The cease-fire in northern Syria got off to a rocky start Friday, as Kurdish leaders accused Turkey of violating the accord with continued fighting at a key border town while casting doubt on provisions in the U.S.-brokered deal with Ankara.
Turkey's president warned that Turkish forces would go back on the attack in four days unless Kurdish-led fighters withdraw "without exception" from a zone 20 miles (30 kilometers) deep in Syria running the entire 260-mile (440-kilometer) length of the border.
"Without exception, if the promise is not fulfilled, Operation Peace Spring will resume the minute the 120 hours end with even more determination," President Recep Tayyip Erdogan told journalists in Istanbul.
There was no sign of any pullout by the Kurdish-led forces. They say the deal only covers a much smaller section of the border, about 125 kilometers (75 miles) and haven't committed to pull out from anywhere.
Some fighters have vowed not to withdraw, calling the accord an "insult to Kurdish dignity" and tantamount to a surrender arranged by the U.S., the former ally that abandoned them to the Turkish assault.
The Kurdish self-administration said some provisions of the cease-fire deal "need further discussion with the United States," though it did not specify what. A senior Kurdish politician, Ilham Ahmed, was due in Washington over the weekend to meet U.S. officials.
The cease-fire agreement — reached in negotiations between Erdogan and U.S. Vice President Mike Pence — requires the Kurdish fighters to vacate a swath of territory in Syria along the Turkish border. That effectively means the Kurds would grant Turkey its goals in the offensive and consecrate its control of territory it captured.
U.S. & World
Criticism mounted for a deal that President Donald Trump called "a great day for civilization."
EU Council President Donald Tusk said it was "not a cease-fire, it is a demand for the capitulation of the Kurds" and called on Turkey to immediately halt its operation in northeast Syria. French President Emmanuel Macron called the Turkish operation "madness."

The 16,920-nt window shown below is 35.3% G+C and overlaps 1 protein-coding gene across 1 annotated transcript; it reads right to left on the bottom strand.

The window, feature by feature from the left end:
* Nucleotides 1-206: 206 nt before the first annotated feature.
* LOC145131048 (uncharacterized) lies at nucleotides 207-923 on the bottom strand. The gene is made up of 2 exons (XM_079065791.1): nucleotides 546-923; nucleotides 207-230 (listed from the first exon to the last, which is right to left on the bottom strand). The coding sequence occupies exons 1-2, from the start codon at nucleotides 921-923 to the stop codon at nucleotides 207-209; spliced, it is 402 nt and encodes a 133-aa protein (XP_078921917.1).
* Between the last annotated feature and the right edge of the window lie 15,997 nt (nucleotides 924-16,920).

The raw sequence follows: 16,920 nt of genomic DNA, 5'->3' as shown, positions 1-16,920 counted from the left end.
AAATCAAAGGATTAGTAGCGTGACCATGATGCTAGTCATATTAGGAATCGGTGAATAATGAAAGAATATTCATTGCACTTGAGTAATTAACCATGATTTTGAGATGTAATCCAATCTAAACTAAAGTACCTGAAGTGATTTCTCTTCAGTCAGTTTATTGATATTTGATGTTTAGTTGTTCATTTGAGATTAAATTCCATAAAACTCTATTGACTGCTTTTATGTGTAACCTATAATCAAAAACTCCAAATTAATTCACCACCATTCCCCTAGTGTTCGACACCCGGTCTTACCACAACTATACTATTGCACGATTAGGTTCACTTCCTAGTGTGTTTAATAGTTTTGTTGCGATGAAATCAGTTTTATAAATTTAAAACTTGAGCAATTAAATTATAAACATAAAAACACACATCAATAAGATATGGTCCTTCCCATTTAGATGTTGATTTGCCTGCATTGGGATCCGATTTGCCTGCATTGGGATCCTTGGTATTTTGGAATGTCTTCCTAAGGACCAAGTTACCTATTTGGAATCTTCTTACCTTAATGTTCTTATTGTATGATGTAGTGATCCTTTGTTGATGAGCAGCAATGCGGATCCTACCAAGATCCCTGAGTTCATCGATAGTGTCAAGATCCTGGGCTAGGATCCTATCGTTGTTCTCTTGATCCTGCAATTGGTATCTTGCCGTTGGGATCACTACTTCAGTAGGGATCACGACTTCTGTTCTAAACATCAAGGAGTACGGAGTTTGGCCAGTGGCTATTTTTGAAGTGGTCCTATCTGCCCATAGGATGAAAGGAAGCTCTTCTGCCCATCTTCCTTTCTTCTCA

The U.S. pullout from northeastern Syria has positioned Russia as the main power broker.
Erdogan is to meet Russian President Vladimir Putin in Sochi, Russia, on Tuesday, the day the halt in fighting runs out.
After being abandoned by the Americans, the Kurds agreed with Moscow to allow Syrian President Bashar Assad's forces to deploy along the border with Turkey to halt the invasion. Syrian forces have already moved into several sites previously under Kurdish control.
Ahmed, the Kurdish official, said the cease-fire deal doesn't impact the agreement with Russia and Damascus.
The Syrian government deployment, although not complete, puts Russia as the ultimate arbiter of the arrangements along much of the Syrian-Turkish border.
The border town of Ras al-Ayn was emerging as an immediate test of whether the halt in violence can take hold. Before the deal's announcement, Turkish-backed forces had encircled the town and were battling fierce resistance from Kurdish fighters inside.
Turkish shelling hit in and around Ras al-Ayn on Friday morning, raising columns of smoke seen by an Associated Press journalist in Ceylanpinar on the Turkish side of the border, but none was seen after 10:30 a.m., and only sporadic gunfire was heard from inside the town.
The Britain-based Syrian Observatory for Human Rights and the Rojava Information Center said fighting continued into the afternoon as Turkish-backed Syrian fighters clashed with Kurdish forces in villages on the outskirts of Ras al-Ayn.
Other activists reported a new exodus of civilians from the villages. Gun battles and shelling continued around a hospital in the center of Ras al-Ayn, and those injured inside could not be evacuated, said Mustafa Bali, spokesman for the Kurdish-led Syrian Democratic Forces.
The Kurdish-led force said in a statement that 13 of its fighters and five civilians were killed in fighting since the cease-fire began.
Fighting quieted around 4 p.m., and the calm continued into nightfall, Kurdish fighters said.
The Kurdish-led administration said Turkey "has not adhered with the cease-fire until now in some areas," particularly in Ras al-Ayn.
But Trump and Erdogan insisted it was working,
Trump said in a tweet that he spoke Friday with Erdogan who said there had been some "minor sniper and mortar fire" that was quickly stopped. "There is goodwill on both sides," Trump added.
The commander of the Kurdish-led force, Mazloum Abdi, said Thursday night that it would abide by the cease-fire and "do our best to make it successful." He did not mention any withdrawal.
A force spokesman, Mervan, said "so far" there is no plan for withdrawal from Ras al-Ayn because of the continuing siege.
A member of the Syrian Kurdish force rebuffed calls for a pullback from border towns, calling the U.S. deal with Turkey an "insult" that would in "no way" work. He derided the idea that the Kurds would hand their land over and questioned the U.S. ability to enforce the deal "without any presence on the ground." He spoke on condition of anonymity because he was not authorized to speak to reporters.
No fighting was heard elsewhere Friday along the stretch of the border that has been the main theater of the Turkish assault, running from Ras al-Ayn about 75 miles (125 kilometers) west to the Turkish-held town of Tal Abyad. Kurdish fighters have already been driven out of much, but not all, of that territory.
The Kurds were U.S. allies in the fight against the Islamic State since 2014, but Turkey considers the Kurdish fighters terrorists because of their links to outlawed Kurdish rebels fighting inside Turkey since the 1980s.
Associated Press writers Suzan Fraser and Mehmet Guzel contributed.